Finish the squash with a pinch of salt and some fresh sage.
Before we dive into the risotto itself, let’s talk toppings.
Peeling the Poms
One of my favorite (but random) toppings for risotto is pomegranate seeds. It might sound weird but the crunchy, tangy seeds are the perfect topping for the creamy risotto. It works especially well for squash-based risottos.
These days, you can buy pomegranate seeds already separated, but if you want to do it yourself, just cut the pomegranate into quarters and then submerge them in water as you pull the seeds out.
The seeds will sink and the white parts and junk will float.
Then you can just pour off the water and you’ll have a nice amount of seeds for the dish.
Cooking the Risotto
To be honest, I think people think risotto is hard because it’s expensive in restaurants. But the secret is that it really isn’t hard. Just remember: It’s just rice.
Before you start cooking the risotto, make sure to bring your stock to a simmer. Adding cold liquid to risotto is a big no-no.
Once your liquid is simmering, add another drizzle of olive oil to the same pan you cooked your squash in (no need to wash it). Then add in your diced onion. Cook them over medium heat until they are soft, about 5 minutes.
Then go ahead and add in your rice. Cook the rice in the dry pan, stirring constantly, for about two minutes.
Now, most risotto recipes will tell you to add white wine at this point to kick off the risotto cooking. The wine allows you to scrape up any bits that might be stuck on the pan and also gives the rice a good bit of flavor.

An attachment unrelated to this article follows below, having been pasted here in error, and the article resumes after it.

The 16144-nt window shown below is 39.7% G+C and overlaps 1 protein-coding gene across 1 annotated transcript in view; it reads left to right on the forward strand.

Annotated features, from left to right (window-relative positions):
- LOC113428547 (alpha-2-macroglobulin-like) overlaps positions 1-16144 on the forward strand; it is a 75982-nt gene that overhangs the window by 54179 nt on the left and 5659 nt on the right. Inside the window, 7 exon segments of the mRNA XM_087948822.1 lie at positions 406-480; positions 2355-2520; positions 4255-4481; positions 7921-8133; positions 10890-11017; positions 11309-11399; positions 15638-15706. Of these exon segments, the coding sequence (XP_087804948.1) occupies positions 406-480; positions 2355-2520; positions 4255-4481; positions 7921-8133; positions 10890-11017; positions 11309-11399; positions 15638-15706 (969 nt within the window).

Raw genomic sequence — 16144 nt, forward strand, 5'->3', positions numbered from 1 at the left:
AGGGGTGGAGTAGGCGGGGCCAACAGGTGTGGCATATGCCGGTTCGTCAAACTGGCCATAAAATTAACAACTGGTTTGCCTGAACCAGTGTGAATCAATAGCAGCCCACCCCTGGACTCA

For this version though, I used pumpkin beer rather than wine. It worked great with the squash flavors.
Stir that until the beer evaporates (a few minutes) and then start ladling in your hot stock in 1 cup batches. Stir the stock into the risotto and don’t add more stock until that stock is completely absorbed.
The Truth About Stirring. You’ll hear a lot of people say that you have to stir risotto constantly while it is cooking. This just isn’t true. You need to stir it occasionally to make sure it’s cooking evenly and not burning, but there’s no reason to sit there stirring constantly for forty minutes.
Do keep a close eye on it though. Since you are adding a small amount of liquid at a time, there’s a good chance you’ll burn it if you go try to catch The Simpsons while it’s cooking.
My general strategy is to ladle in some stock, give it a stir, let it sit for a minute or two, stir it again and then repeat the process if the pan is mostly dry.
After doing this process 5-6 times (30ish minutes) you’ll have a risotto that’s almost done. Then you can scoop in your roasted squash.
The roasted squash will kind of melt into the risotto which is awesome.
When the risotto is completely done cooking (another 5-10 minutes and another cup or two of stock) it will be tender, but still have a tiny bite to it. You don’t want it to be soggy.
Then scoop in your sauteed squash if you went that route. Otherwise season it with salt, pepper, Parmesan cheese, and fresh sage.
Serve this as soon as possible with extra cheese and some pomegranate seeds on top.
If you’ve never made a risotto before, I think you should try this. The squash is really rich and perfect for fall and I have full faith that anyone who can follow instructions can make risotto.
Then you can snub your nose the next time you see a restaurant charging $30 for what is essentially rice.